Spotify Aims to Increase Transparency with "Loud & Clear" Initiative

It promises "new data on the global streaming economy and breaking down the royalty system, the players, and the process" — but artists still have concerns
Spotify Aims to Increase Transparency with 'Loud & Clear' Initiative
Last year, artists were stunned by Spotify CEO Daniel Ek's suggestion that if you weren't making money from streaming, you weren't working hard enough. Now, the streaming giant is trying to be more transparent about the economy of its woefully inadequate payouts.

Today, Spotify has launched "Loud & Clear" — a new initiative that "aims to increase transparency by sharing new data on the global streaming economy and breaking down the royalty system, the players, and the process."

The company hopes to achieve this through shiny, interactive data sets, graphs, videos, FAQs, third party resources and a message from Ek himself, who writes that "57K artists now represent 90% of monthly streams on Spotify — a number that has quadrupled in just six years. Our goal is to help musicians that aspire to be, or are professional to make a living."

Ek's stated goal appears to run counter to an announcement tweet, in which he writes that "fans will ultimately decide who thrives," when it comes to creating a more equitable present and future for musicians who are not yet established enough to meet Spotify's revenue thresholds.

These revenue thresholds are outlined in the video found below dubbed "How the Money Flows." According to the data, 870 artists each generated over $1 million in recording and publishing royalties last year. Approximately 1,820 artists generated over $500,000, while 7,800 generated over $100,000, and 13,400 generated over $50,000.

Speaking with Pitchfork, Spotify vice-president and head of marketplace Charlie Hellman cites year-over-year growth in artists reaching those royalty rates in claiming that Spotify's incentives align with artists' best interests.

"If you look at those graphs of how artists of different earning thresholds have grown over the past four years, what you clearly see is that Spotify has invested in a more engaging consumer experience: Having better programming, launching in new countries, all the things we do to invest in our business — they grow the pie for everybody," Hellman told the site. "We're constantly testing to see what is the revenue-maximizing price for [any given] market, because if we can find the revenue-maximizing price, that's best for Spotify and it's best for all artists. When we grow our revenues, artists' revenues grow. When we make our programming better, more artists can fit in and have a chance to grow an audience."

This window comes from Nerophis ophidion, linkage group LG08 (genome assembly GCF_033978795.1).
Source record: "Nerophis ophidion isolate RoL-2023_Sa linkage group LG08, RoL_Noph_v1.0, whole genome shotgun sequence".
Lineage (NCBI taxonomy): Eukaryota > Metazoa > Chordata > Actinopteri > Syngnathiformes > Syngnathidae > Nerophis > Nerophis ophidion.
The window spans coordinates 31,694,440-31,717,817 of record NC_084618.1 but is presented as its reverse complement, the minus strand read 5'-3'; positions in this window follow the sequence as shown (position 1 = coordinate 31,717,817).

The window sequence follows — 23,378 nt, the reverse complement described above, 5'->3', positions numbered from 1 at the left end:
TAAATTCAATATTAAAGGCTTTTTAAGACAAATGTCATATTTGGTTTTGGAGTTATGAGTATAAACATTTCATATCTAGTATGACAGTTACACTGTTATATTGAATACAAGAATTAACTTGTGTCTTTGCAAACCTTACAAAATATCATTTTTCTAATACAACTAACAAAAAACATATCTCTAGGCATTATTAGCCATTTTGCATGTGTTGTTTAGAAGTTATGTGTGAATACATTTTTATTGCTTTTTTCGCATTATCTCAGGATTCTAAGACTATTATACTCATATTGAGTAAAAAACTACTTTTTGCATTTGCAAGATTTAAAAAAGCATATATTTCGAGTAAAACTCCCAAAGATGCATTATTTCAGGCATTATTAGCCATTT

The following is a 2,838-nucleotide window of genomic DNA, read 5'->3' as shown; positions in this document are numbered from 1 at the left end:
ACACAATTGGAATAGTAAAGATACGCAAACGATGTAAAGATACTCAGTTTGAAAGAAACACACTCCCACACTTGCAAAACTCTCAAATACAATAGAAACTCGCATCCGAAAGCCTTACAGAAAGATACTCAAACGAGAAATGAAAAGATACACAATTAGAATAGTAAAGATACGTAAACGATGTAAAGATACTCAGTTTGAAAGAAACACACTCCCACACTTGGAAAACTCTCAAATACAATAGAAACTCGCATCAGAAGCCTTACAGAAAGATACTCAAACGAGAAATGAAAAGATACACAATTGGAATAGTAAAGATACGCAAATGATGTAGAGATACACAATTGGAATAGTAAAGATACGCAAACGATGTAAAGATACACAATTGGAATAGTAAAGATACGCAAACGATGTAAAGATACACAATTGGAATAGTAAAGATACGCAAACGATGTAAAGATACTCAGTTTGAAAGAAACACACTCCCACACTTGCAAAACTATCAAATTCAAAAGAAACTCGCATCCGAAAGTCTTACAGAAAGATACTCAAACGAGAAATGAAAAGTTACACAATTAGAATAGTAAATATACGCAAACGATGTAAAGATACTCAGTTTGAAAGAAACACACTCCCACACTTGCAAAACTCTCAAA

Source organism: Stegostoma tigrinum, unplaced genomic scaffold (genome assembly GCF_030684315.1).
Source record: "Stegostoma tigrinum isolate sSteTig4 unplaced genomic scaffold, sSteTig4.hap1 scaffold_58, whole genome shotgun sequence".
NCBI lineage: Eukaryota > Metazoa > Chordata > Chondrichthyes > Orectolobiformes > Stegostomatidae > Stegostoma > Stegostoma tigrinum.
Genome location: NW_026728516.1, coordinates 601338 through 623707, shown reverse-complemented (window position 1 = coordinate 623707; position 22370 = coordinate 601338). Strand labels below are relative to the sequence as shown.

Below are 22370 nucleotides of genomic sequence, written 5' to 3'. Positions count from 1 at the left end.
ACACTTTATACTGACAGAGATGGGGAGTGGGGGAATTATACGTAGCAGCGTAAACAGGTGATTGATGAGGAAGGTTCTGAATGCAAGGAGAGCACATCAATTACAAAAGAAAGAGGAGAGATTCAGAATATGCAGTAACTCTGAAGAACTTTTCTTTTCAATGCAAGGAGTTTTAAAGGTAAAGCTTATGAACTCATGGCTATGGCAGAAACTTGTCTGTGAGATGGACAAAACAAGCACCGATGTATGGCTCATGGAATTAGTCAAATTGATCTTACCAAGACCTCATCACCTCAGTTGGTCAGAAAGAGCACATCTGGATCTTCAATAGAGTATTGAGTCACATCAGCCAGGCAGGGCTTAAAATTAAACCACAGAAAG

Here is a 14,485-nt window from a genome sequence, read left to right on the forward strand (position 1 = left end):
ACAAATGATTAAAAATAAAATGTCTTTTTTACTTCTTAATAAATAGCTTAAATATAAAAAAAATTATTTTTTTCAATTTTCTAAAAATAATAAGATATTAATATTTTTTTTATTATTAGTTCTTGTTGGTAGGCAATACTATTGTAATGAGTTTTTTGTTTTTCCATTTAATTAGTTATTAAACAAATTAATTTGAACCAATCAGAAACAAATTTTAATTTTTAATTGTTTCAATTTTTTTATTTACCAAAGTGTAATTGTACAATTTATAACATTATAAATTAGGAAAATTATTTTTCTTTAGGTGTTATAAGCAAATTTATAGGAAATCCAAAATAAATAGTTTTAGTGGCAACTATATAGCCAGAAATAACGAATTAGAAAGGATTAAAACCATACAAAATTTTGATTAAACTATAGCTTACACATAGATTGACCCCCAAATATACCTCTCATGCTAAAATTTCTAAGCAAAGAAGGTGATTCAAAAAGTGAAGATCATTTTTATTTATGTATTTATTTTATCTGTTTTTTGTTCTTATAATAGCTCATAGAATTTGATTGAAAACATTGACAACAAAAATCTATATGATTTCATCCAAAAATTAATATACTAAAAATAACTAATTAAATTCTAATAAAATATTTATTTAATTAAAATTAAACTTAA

The launch of "Loud & Clear" comes on the heels of artists and music industry workers participating in coordinated "Justice at Spotify" demonstrations at Spotify offices in 31 cities around the world, organized by the Union of Musicians and Allied Workers (UMAW).

UMAW co-founder Damon Krukowski, a former member of American alt-rockers Galaxie 500, shared on Twitter that "Loud & Clear" does not provide promised transparency on a trio of demands UMAW has shared with the streaming company.
UMAW shared the following statement with Pitchfork concerning the launch of "Loud & Clear":

Following UMAW's international protests on Monday, Spotify has issued a response attempting to address our demands. We are pleased that Spotify has recognized the legitimacy of UMAW and the artists around the world who took action this week to demand better payment and treatment from the streaming giant. However, Spotify has failed to meet any of our demands. The company consistently deflects blame onto others for systems it has itself built, and from which it has created its nearly $70 billion valuation. We asked for transparency, but this website answers none of our questions about the sources of Spotify's income in addition to subscriptions and ads, payola schemes for playlist and algorithm prioritization, or the terms of their contracts with major labels. We have demanded that Spotify stop fighting to lower songwriters' royalty rates, but this is not addressed. And of course we have demanded at least one penny per stream. They have not provided any further information on their per-stream rate at this time, which is currently calculated at $.0038. UMAW will have a more complete statement in coming days.